The latest example is on a tributary of the Buller River on the West Coast, the Mokihinui, where environmentalists are now gearing up to fight a hydro scheme proposed by Meridian - gearing up to oppose it with the same ferocity they opposed Meridian's 'Project Aqua' hydro scheme for the Waitaki. Hydro, say local environmentalists, "is an outmoded concept."
So hydro is now out too, it seems, which means no hydro and no thermal -- which between them presently account for over ninety percent of New Zealand's increasingly enfeebled energy generation.
So what's left? By what means then does one produce the power that is an indispensable component of everything we do in our lives? Geothermal is too feeble (and even with new projects proposed would represent barely five percent of our current power demand), and meanwhile wind farms like Project Hayes have also been deemed unacceptable to environmentalists (too damaging to the landscape, they say); tidal power stations, like Crest Energy's proposed tidal power station in the Kaipara, are about to be deemed unacceptable (too damaging to the dolphins and to the mauri of the harbour); hydro dams like the Mokihinui are now "outmoded" (too damaging to the eels); and, it should be noted, even in places where solar energy is viable, like California's Mojave Desert, environmentalists are opposing that too.
The point to take here is that environmentalists will be gearing up for a fight whatever the means by which a power station is to be powered, whether it's thermal or 'renewable' or whatever -- their opposition is all too obviously to human power as such. As Project Hayes protestor Brian Turner put it,"Our economy should be required to serve the natural environment, not the other way round. Everything we do should be in accord with that rule... We've long been too big for our boots [continues Turner]. Which is what Eugenio Montale, the Nobel prize-winning poet, meant when he wrote:
Twilight began when man thought
himself of greater dignity than moles or crickets."
We're now seeing some of the results of that "we're too big for our boots" environmentalism.
The protest in the Mojave Desert over solar power finally got even the Governator exasperated."If we cannot put solar power plants in the Mojave desert," said California governor Arnold Schwarzenegger, "I don't know where the hell we can put it."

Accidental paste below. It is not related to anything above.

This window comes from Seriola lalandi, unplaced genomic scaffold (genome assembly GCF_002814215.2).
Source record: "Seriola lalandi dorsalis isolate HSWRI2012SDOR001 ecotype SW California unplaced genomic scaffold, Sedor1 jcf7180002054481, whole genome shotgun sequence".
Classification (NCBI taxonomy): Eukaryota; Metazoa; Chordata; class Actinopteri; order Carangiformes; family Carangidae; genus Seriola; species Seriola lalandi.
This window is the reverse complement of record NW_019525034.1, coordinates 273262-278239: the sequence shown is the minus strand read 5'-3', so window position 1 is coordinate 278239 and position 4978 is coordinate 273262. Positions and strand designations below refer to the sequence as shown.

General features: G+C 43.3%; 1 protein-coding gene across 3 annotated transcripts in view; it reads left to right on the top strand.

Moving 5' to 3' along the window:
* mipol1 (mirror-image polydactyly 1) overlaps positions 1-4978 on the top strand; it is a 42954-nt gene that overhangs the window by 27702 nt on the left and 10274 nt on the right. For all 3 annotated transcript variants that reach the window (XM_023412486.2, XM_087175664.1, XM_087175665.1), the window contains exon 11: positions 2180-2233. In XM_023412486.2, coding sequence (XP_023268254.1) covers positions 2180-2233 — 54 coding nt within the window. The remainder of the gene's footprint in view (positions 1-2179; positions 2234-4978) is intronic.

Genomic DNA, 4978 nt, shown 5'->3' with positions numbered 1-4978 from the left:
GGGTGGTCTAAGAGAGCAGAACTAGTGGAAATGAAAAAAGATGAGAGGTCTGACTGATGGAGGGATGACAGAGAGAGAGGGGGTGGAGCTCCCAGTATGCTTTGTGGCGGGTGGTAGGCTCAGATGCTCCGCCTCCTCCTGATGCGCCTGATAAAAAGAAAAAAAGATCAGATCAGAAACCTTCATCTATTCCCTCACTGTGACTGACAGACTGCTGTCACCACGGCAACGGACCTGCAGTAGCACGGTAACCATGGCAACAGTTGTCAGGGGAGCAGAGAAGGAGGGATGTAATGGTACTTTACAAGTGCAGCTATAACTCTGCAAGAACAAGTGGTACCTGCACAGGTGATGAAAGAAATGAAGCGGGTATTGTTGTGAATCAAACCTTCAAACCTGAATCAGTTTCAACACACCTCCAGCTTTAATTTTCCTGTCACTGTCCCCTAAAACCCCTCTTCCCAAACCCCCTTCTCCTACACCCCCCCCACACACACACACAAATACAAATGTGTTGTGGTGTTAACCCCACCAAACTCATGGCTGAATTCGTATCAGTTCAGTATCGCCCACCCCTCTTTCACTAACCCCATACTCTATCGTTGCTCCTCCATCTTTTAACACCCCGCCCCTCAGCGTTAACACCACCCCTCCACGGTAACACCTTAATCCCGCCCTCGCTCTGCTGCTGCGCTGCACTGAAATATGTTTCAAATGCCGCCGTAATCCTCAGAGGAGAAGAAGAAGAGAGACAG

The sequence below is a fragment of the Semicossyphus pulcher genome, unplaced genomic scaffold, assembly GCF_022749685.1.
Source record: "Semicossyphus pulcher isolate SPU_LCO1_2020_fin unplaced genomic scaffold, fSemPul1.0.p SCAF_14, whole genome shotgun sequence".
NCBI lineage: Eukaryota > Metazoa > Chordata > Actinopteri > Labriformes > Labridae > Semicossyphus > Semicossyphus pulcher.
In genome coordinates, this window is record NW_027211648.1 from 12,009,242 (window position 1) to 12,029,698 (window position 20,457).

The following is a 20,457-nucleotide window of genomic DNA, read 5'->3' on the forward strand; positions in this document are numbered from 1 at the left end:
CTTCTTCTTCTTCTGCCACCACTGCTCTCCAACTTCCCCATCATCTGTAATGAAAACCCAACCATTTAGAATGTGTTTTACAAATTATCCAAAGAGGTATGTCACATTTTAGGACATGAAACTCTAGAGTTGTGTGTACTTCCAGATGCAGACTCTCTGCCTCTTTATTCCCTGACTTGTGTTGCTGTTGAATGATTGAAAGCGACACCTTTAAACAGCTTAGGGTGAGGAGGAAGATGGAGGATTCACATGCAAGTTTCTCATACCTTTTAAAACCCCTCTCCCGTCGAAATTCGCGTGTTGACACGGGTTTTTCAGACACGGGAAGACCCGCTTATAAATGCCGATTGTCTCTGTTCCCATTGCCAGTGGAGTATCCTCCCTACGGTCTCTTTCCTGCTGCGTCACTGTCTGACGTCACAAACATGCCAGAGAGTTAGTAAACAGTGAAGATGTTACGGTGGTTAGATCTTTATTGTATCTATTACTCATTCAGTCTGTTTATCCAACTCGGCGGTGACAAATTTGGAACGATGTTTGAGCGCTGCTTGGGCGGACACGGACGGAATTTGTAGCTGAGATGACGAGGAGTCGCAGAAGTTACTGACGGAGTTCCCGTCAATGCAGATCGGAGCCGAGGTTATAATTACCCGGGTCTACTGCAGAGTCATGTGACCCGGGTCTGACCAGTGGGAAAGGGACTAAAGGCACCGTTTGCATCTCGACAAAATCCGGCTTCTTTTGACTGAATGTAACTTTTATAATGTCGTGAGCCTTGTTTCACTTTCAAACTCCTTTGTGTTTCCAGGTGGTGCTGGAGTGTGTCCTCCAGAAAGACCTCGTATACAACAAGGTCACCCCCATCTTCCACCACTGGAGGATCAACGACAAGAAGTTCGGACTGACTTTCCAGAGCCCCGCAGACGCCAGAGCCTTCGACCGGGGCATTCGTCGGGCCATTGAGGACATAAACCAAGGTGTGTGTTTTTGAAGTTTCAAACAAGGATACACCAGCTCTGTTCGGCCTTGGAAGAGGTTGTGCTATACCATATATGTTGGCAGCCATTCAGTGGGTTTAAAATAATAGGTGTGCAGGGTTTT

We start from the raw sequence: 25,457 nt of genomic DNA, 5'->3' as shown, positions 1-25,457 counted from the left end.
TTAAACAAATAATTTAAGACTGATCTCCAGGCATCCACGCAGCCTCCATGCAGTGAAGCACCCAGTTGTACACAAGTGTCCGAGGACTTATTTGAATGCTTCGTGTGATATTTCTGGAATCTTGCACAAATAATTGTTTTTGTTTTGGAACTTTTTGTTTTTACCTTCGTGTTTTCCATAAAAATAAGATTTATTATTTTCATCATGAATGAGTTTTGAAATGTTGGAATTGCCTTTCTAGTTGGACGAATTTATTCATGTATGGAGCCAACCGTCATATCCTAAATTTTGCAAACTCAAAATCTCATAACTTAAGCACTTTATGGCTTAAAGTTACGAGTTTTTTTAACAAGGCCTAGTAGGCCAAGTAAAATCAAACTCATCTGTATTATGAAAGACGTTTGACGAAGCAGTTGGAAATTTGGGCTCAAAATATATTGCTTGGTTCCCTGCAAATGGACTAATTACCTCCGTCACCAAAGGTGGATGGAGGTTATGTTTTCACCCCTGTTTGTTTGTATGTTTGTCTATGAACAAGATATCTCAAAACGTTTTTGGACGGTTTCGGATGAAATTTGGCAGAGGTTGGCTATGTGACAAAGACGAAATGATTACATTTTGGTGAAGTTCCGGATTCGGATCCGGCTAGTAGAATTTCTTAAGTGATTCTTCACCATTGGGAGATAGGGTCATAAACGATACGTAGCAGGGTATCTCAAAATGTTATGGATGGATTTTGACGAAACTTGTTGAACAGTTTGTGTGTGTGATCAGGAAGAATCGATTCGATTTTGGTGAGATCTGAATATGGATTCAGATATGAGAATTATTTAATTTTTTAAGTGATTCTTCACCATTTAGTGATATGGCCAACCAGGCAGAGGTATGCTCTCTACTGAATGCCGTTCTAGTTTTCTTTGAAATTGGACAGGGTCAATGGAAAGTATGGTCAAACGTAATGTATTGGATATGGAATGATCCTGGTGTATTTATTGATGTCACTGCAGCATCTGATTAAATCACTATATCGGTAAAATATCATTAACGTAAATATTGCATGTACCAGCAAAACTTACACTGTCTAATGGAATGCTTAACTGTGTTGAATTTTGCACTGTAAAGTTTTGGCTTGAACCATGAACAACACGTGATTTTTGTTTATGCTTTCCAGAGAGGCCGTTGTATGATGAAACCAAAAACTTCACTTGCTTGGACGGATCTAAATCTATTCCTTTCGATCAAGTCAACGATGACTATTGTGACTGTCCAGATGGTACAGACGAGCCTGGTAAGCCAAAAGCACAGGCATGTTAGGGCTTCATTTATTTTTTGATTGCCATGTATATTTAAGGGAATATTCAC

But, says Keith Lockitch at the Ayn Rand Institute, that's the whole point. "This just shows the true objective of green activism. Environmentalists don't actually want us to find alternative ways of producing energy; they want us to stop using energy altogether.
Readers should draw the necessary lesson here. You must realise that human modification of the environment is the means by which human beings survive and flourish. The only means. And you must understand that when environmentalists say they're opposed to human modification of the environment they mean it.
The basic premise of environmentalism is to leave nature alone. Capturing and utilizing any source of energy--even ones that are supposedly green and renewable--will necessarily have some impact on nature, and will therefore inevitably be subject to environmentalist attacks and condemnation.
Since the use of energy is an indispensable component of everything we do in our lives, the greens' opposition to even such ridiculous, impractical sources of energy as solar and wind reveals their basic animus against human life.
On green philosophy, there is literally no place on earth for mankind.
What's needed, as I've said several times before, is a stake through the heart of the Resource Management Act [pdf] (which gives anti-human environmentalism so much house-room and so much legal power by which to obstruct development), and above all a new environmentalism that puts humans first, above moles and crickets and snails -- one that recognises we should be exactly as big for our boots as we need to be.